Cadence Verilog on Linux experiences 
Author Message
 Cadence Verilog on Linux experiences

A few weeks ago, I set up an experimental Linux (Pentium3) box (Redhat7)
with Cadence's LDV32 (for us, that's Verilog-XL and NC-Verilog, and
Signalscan waves.)  Our other compute servers consist of a variety of
Sun hardware, from a Ultra2 2/300, Ultra60 2/360, to Blade-1000 2/750.
Here are my observations :

Redhat Linux 7.0 -
  lots of nice free "goodies" come standard out of the box, like EMACS,
    RCS, CVS, GHOSTSCRIPT, etc.   These are all publically available for
    Sun Solaris, but you have to download them yourself :)
  very bad NFS client performance out of the box, almost unusable for
    large files.  Performance problems were fixed by downloading newer
    kernel from updates.redhat.com, and manually forcing
      NFS3, TCP, r/wsize=32768, etc.

Ok, now for the important part...how well did LDV32-Linux fare against
  LDV32-Solaris 2.8?  The linux box is a Pentium3-1000MHz with 1024MB
  PC133 CAS2 ECC SDRAM, ASUS P3V4X motherboard, IBM 7200rpm 13.6GB
ATA66,
  Intel Etherexpress 100B/pro (82559)

  For trivially small RTL designs, < 50Kgates, whose memory footprint
  is < 10MB, the Pentium3 held up *very* well.  In both Verilog-XL and
  NC-Verilog, the P3/1000 matched or exceeded the Sun Blade-1000 750MHz!
  Obviously, as the simulation environment grows, the P3's 256KB cache
  starts thrashing.  For the 'average ASIC' RTL design, like 500K gates,
  with RAM models, etc., the Pentium3 slows down tremendously.

  For our RTL design simulations, the P3/1000 performed similarly to a
  Sun Ultra 60 2/360 (360MHz.)  For some sims, the P3/1000 was
marginally
  (up to 10% faster), for a few sims the P3/1000 was marginally slower
  (-5%.)  When running, the simulation database has a RAM footprint of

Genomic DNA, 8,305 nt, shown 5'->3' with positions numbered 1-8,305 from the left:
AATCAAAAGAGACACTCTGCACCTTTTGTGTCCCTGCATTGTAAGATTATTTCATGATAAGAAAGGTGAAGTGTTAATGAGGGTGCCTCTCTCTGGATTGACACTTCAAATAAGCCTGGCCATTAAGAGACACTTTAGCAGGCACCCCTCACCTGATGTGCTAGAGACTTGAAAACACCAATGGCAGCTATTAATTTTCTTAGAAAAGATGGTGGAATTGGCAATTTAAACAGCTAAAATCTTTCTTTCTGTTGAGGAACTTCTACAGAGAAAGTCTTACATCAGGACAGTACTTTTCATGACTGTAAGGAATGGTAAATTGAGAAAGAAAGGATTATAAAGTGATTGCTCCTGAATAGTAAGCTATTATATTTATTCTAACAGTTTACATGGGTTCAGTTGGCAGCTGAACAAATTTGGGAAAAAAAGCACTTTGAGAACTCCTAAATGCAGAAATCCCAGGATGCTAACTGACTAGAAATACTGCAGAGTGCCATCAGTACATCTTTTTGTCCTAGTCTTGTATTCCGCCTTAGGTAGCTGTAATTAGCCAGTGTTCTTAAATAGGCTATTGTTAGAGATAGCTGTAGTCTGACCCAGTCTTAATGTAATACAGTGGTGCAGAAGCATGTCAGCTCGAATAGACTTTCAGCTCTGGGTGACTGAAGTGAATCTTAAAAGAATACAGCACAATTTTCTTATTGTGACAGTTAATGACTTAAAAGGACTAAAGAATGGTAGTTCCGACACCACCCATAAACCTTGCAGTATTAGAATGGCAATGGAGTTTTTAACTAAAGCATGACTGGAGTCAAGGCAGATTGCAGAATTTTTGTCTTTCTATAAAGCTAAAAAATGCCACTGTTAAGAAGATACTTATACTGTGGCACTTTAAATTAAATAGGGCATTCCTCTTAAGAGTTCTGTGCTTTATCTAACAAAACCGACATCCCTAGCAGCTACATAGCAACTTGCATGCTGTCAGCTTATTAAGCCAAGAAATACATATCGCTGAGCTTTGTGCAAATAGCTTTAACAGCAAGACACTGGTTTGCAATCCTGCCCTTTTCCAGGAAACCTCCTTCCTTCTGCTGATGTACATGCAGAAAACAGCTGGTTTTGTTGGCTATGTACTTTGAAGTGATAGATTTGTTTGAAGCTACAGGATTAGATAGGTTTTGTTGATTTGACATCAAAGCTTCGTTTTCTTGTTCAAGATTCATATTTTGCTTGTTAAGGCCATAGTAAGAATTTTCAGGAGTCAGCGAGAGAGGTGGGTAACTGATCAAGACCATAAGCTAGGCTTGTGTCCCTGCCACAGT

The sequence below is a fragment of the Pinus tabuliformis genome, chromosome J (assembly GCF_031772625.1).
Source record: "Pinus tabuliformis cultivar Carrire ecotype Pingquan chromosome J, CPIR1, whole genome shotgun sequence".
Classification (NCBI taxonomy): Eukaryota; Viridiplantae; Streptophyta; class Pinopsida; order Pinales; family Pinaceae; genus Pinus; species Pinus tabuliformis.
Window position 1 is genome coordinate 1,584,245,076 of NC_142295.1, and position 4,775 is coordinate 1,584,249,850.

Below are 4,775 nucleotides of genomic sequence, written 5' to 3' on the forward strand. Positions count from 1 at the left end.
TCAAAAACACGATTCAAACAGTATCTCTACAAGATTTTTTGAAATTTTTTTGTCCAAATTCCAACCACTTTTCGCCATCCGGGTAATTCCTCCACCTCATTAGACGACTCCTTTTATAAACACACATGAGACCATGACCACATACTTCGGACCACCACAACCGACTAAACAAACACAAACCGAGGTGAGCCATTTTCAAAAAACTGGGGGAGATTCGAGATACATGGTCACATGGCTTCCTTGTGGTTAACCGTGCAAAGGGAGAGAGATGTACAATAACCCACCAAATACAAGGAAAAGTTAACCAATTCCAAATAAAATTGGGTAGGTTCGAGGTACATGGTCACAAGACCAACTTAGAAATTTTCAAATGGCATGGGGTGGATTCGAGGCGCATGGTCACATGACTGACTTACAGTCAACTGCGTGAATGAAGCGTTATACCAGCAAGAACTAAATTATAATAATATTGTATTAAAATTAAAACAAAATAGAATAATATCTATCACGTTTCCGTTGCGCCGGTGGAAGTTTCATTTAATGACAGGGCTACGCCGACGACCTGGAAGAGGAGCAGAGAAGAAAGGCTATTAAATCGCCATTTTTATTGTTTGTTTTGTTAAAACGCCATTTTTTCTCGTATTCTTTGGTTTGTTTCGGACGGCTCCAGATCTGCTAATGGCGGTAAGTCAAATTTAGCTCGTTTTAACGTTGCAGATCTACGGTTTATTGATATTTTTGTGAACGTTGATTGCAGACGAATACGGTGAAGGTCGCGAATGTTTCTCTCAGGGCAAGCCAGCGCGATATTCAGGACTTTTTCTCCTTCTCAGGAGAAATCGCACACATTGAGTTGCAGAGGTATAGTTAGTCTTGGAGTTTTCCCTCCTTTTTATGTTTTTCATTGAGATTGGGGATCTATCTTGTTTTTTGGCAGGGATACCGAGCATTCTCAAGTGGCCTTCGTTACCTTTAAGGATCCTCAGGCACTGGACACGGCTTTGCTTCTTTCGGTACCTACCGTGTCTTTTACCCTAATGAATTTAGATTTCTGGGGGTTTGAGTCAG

roughly 220MB.  The Blade-1000 750MHz was at least 50% faster,
sometimes
  up to 60-70% faster (depending on the simulation.)  We have different
  simulations which exercise different portions of the ASIC logic.

Moving to gate-level (with SDF-back annotation), the story changes
dramatically...  in all simulations that I ran, the P3/1000 nearly
matched
the Blade-1000 2/750.  The RAM-footprint increases to 470MB.  A
gate-level
sim which runs for 50-minutes on the Blade1000, runs for 55-minutes on
the Linux-box.  I'm guessing the extreme amount of timing-checks and
whatnot overpower the Blade-1000's larger L2 cache (8MB).  I expected
the Blade-1000's superior I/O performance to outrun the
meager PC133-SDRAM on the Pentium3, but surprise.  

The Ultra60 2/360 and Ultra2 2/300 are left in the dust.  Since we
got the Blade1000, we no longer use the older Suns for gate-level sims.
I should point out the Ultra60 and Ultra2 are running the much
older LDV22.  Both have Solaris 2.6, which prevents them from running
LDV32. (I don't administer the Sun systems, so I cannot control this.)
run-time is roughly +50% longer on the Ultra60.  I attribute this to
the older LDV22, and not the Ultra60 itself.  LDV22 burns about
50minutes compiling/elaborating prior to the actual start of
sim execution (compared to 10mins on LDV32-Linux.)

Oh... both the Blade1000 and the Linux-box crashed with some first
attempts to run gate-level sims.  I had to remove
'+multisource_int_delays', otherwise LDV32 would crash during
elaboration.  With LDV22, the same option works fine (well it
generates a lot of warning messages, but no program crashes.)  For
fair benchmarking comparison, I removed this SDF-option from our
environment file.

Linux (Redhat7, anyway) appears to use all available physical RAM as a
large "file cache."  (Our simulation environment is very primitive -
we launch all Verilog-simulations with the "ncverilog" command.  There
are lots of potential gains from intelligent use of
ncvlog/ncelab/ncsim, but we're not setup like that yet.)  The linux
box elaborated/annotated the design up to 50% faster than the Blade1000.
This despite the fact the Blade1000 has 5GB RAM.  I'm convinced the
Linux box 'cheats' heavily by using that file cache.  Whereas the
Linux box starts ncsim execution about 10minutes after the ncverilog
command is issued, the Blade1000 usually starts after 15-20minutes.
In both cases, a precompiled ncsdfc SDF.X was available beforehand
(so this tests the ncvlog->ncelab->ncsim progress rate.)  Again,
intelligent use of ncsim/ncelab/ncsim command-line tools (instead of
monolithic 'ncveirlog') could eliminate a lot of redundant recompile.
As a point of reference, the Ultra60 2/360 (with LDV22) burns almost